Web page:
According to Elizabeth Dodd, a former Wiccan, in her pamphlet: Wicca and Witchcraft: Understanding the Danger, published by the Vatican associated publisher, the Catholic Truth Society in England, the Roman Catholic Church has changed its position on the treatment of persons who are Wiccans and witches.
In the guide, the author says that it is important to recognize that Wiccans are on a genuine spiritual quest providing a starting point for dialog that may lead to their conversion. She goes on to say that "whether spellwork is effective or not has no bearing on the psychological damage that can be done to a young person who is convinced that they have summoned the dead, or have performed a spell that has hurt or injured another."
John Lenz, the assistant manager of the popular Kansas City religious bookstore, Aquarius Books, and a Second Degree Initiate of Wicca, commented on the statements in the article. He noted that most former Catholic witches have left the Church because they have been "bludgeoned" with the Love of Christ. He means that they have been told that to believe in a spiritual path not approved by the Church would be a sure pathway to hell and that because people love you and want to help you, you should not follow this path. He points out that true followers of the Path of Wicca do not believe in harming others as the adopt the creed of Wicca, which is "Do what thou willst, harming none."
Thomas Albin, a Third Degree Wiccan High Priest of the Gardnerian Wiccans and a Tata of Palo Mayombe (Voodoo), responded that he is offended that the church would think that he needed to be converted. He considered the proselytism to be wrong and even violent. He argues that there is no difference between Mayombe's veneration and prayers to saints and the Catholic church's veneration and prayers to saints except that the followers of Mayombe believed it worked more than the Catholics. He said that Gardnerian Wiccans were sincere followers on a legitimate pathway to G-d who had to study much before they were initiated and continued to study and grow as they acquired higher and higher degrees. He pointed out that the Gardnerian system, the mother system of Wicca, does not admit anyone under the age of 18 and therefore they are adults, not young people. Further, it is strongly frowned upon in Wicca to do a spell that injured another and he hoped that there sense of regret would stop them from doing those kinds of spells again. He pointed out that Wiccans had begun to feel unwelcome in the Catholic church, and he was a Catholic at one time, long before they became witches. He argues further that many of the prayers that Catholics pray are not 100% pure but if those prayers are answered Catholics feel no regret for having prayed those prayers.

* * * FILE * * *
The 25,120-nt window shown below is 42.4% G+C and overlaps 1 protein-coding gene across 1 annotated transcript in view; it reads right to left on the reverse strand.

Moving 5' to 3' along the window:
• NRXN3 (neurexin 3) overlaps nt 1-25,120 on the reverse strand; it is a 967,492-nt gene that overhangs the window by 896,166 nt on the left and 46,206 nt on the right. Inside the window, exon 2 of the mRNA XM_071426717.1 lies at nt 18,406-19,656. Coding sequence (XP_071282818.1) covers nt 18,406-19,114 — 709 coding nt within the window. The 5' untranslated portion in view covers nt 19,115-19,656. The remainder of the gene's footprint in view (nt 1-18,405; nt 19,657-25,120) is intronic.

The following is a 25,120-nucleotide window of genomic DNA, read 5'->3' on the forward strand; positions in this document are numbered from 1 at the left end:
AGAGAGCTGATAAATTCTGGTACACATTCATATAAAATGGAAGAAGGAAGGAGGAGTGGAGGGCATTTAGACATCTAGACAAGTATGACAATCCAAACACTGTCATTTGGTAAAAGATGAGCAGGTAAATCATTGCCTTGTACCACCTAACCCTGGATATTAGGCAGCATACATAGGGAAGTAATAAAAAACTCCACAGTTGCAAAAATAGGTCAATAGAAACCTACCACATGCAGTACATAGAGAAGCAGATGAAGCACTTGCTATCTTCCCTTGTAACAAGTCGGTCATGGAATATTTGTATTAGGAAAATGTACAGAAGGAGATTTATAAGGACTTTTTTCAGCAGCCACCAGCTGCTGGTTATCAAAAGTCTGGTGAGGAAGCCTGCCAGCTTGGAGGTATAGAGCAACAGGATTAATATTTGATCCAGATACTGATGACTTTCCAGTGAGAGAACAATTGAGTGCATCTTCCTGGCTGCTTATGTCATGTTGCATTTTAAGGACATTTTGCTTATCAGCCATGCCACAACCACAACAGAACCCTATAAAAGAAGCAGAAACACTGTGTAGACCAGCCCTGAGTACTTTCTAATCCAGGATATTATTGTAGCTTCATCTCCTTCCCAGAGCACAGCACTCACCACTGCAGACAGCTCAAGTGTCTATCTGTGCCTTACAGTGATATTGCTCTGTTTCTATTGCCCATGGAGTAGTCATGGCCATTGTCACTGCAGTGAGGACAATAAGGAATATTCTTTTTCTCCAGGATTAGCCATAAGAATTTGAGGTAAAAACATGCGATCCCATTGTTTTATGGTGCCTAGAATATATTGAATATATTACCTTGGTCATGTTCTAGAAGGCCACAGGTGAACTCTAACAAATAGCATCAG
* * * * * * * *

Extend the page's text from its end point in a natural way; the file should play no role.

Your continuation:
One question that should be raised is if the Catholic Church admits that Wicca is a "genuine spiritual quest" how is it different from Islam, Buddhism, Judaism, Hinduism, Daoism, Sikhism, or any other great religion. Is the Catholic Church willing to enter into an ecumenical dialogue with Wiccas as it has done with most of the other great religions? Who would represent the Wiccans? John suggested that Selena Fox might have the standing to represent all Wiccans. Thomas suggested Ray Buckland, the man who brought Wicca to America.
One other question that should be asked is if the Roman Catholic Church is willing to try to convert rather than kill witches despite the clear statement of scripture which says "Thou shalt not suffer a witch to live", is it now willing to rethink the treatment of gays who are called faggots because their bodies were used to light the bonfires around witches as they were burned to death? After all, witches are to be killed, while gays are only abominable.
This is the first of a series in which other local churches are asked about their position on Wicca.
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